Sinclair Broadcast Group isn't looking to challenge Fox News' position as the leading conservative voice in cable news, but the country's largest television station operator's latest acquisition could at least trigger a major shift in the local TV news landscape.
Chris Ripley, CEO of Hunt Valley, Md.-based Sinclair, told Variety in a new cover story that his company has no current plans to launch a national cable news channel that might compete with right-leaning Fox News, even though Sinclair had considered that very idea within the past few years. "Our strength is local news," he told Variety. "The market for national cable news is very well served."
Local news is more than just Sinclair's strength. The company's recent agreement to pay $3.9 billion for Tribune Media would give Sinclair control of more than 200 local TV stations, reaching roughly 72% of the television-owning households. In the words of Variety, the Tribune Media deal, which still requires approval from federal regulators, would turn Sinclair into "a broadcast colossus the likes of which the industry has never seen." (Interestingly, Fox News-parent company 21st Century Fox was also rumored to be kicking the tires on a Tribune Media deal before Sinclair pulled the trigger.)
The deal also gives Sinclair a minority stake in the Food Network and full ownership of the general entertainment cable channel WGN America. So, even if an all-news cable network isn't in the works, those channels combined with Sinclair's massive (and growing) footprint give the broadcaster the opportunity to have much more of a presence on the national stage. But, that possibility is exactly what has Sinclair's critics concerned that a wider reach will give the company a massive platform to push a conservative political message.
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As Fortune has noted, Sinclair executive chairman David Smith is a prominent supporter of President Donald Trump, and the broadcaster has been criticized for what is seen by some as its efforts to use the company's numerous TV outlets to promote conservative views that mirror those of the White House. Trump adviser (and son-in-law) Jared Kushner reportedly told a group of executives ahead of last year's election that the Trump campaign had an agreement with Sinclair to provide access to the candidate in exchange for "fairer" coverage. (Sinclair later denied that it offered preferential treatment of Trump, saying instead that it agreed to air uncut video of interviews with Trump and other candidates on local news affiliates.)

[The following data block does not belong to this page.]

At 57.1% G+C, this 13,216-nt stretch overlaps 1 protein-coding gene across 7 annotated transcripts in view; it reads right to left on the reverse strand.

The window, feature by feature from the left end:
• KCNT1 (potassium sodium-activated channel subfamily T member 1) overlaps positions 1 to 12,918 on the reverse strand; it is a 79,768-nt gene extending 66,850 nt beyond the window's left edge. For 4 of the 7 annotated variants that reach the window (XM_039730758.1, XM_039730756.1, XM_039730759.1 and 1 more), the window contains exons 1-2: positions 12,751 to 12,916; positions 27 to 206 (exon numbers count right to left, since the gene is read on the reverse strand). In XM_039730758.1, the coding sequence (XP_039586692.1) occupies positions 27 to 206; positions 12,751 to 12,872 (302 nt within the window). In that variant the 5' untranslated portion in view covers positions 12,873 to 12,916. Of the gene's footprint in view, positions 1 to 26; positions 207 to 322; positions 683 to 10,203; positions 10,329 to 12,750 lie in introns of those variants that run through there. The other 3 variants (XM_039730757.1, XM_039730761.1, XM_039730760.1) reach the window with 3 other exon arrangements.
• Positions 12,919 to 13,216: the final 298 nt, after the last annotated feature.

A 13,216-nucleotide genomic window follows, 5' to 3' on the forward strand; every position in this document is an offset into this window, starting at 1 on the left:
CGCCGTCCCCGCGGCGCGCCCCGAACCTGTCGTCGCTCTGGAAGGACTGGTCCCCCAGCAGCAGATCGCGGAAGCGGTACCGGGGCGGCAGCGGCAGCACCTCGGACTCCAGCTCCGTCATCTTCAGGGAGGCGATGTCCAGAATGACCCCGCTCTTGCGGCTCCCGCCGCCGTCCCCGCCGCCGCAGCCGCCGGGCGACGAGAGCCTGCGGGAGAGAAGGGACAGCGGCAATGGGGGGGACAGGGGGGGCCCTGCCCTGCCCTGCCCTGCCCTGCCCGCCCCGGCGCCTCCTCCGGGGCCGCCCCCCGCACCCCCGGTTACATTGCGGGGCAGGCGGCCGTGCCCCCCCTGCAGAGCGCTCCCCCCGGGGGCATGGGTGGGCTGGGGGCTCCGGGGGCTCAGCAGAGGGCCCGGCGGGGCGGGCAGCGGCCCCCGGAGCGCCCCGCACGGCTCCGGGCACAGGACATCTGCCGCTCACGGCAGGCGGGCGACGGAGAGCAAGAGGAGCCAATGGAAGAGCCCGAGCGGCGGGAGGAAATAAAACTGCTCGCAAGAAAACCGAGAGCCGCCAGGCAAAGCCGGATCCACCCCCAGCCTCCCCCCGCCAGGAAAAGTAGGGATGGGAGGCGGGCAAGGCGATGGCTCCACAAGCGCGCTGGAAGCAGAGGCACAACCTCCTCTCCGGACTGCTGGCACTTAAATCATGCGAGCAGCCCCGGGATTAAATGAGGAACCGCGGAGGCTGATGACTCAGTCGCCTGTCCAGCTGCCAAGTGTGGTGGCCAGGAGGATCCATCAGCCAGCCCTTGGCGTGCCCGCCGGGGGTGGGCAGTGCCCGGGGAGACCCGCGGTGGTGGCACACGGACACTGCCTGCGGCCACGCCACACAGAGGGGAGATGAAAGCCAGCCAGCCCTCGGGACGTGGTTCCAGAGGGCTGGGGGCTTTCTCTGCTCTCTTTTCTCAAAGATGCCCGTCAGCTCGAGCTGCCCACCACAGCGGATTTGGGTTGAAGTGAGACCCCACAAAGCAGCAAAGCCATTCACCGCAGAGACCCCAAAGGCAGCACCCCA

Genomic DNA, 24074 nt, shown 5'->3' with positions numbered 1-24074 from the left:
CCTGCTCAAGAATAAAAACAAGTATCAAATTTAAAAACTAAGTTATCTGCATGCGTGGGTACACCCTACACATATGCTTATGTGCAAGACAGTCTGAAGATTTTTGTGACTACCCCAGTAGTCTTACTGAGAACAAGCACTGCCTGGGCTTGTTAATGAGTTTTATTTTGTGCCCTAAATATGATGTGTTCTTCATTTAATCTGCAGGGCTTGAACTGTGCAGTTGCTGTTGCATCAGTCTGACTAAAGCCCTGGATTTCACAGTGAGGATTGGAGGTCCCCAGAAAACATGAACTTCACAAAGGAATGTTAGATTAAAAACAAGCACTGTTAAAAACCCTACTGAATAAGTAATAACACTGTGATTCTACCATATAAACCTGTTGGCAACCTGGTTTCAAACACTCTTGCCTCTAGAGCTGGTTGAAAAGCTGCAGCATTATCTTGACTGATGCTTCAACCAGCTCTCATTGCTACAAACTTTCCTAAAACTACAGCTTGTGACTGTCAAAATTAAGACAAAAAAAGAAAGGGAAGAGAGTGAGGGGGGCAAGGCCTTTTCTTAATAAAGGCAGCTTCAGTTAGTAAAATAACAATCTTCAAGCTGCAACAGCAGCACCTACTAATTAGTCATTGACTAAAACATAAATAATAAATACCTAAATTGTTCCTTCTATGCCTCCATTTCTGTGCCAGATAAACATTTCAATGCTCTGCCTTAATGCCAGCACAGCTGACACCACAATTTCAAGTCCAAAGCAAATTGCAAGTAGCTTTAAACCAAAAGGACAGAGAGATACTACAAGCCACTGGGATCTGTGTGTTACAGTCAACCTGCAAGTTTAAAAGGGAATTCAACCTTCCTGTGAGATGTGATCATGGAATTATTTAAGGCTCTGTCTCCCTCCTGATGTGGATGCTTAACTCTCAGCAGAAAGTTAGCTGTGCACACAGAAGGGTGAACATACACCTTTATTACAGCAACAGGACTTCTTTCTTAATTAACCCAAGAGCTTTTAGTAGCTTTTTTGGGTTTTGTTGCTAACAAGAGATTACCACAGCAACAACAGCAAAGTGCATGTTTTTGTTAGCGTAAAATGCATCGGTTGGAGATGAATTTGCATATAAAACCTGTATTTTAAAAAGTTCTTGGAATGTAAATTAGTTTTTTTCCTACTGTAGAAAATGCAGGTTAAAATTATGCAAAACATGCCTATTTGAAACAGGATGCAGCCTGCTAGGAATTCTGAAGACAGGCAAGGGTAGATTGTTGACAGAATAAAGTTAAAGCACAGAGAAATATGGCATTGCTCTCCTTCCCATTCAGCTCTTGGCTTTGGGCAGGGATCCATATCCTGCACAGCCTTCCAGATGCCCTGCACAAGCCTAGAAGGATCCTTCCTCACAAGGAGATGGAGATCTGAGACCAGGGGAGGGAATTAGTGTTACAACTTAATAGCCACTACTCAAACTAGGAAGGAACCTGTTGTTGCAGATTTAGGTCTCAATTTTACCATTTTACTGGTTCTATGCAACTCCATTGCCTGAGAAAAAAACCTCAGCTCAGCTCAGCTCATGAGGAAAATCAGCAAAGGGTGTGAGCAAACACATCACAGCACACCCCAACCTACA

As Variety notes, Sinclair ruffled feathers on the left when it hired the vocal Trump supporter and onetime campaign adviser Boris Epshteyn as the broadcasting group's chief political analyst and then insisted that all of its local news stations air Epshteyn's regular "Bottom Line With Boris" commentary videos. Earlier this month, liberal comedian John Oliver used the majority of an episode of HBO's Last Week Tonight pointing to examples of alleged conservative bias finding its way onto the airwaves via Sinclair's vast collection of local news affiliates.
However, Sinclair's CEO told Variety that the company's critics "mischaracterize what we do by just focusing on a small subset of our newscasts," and airing conservative-leaning commentators can be a boon for ratings. "They represent a diversity of views that you can’t find on other channels," Ripley said.
But beyond political reach, Sinclair's planned acquisition of Tribune Media could also alter the business of local television in the U.S. By controlling an even larger slice of the country's local TV market, Sinclair is setting itself up to have more leverage when it comes to negotiating with national networks and digital services that pay local broadcasters fees to air programming through affiliates and streaming platforms.
There is also speculation that the deal is likely to trigger further consolidation across the local TV market in the coming years. The deal was made possible in the first place by a controversial decision from the Federal Communications Commission (led by Trump's pick for FCC chair, Ajit Pai) to revise the way the government agency counts certain TV stations as part of its ownership rules that put a cap on the number of stations one broadcaster can control. That decision has the potential to pave the way for more deals among TV station-owners looking to consolidate the industry, as stations contend with declining TV advertising dollars. Such a turn of events could end up dramatically altering the landscape of local television affiliates.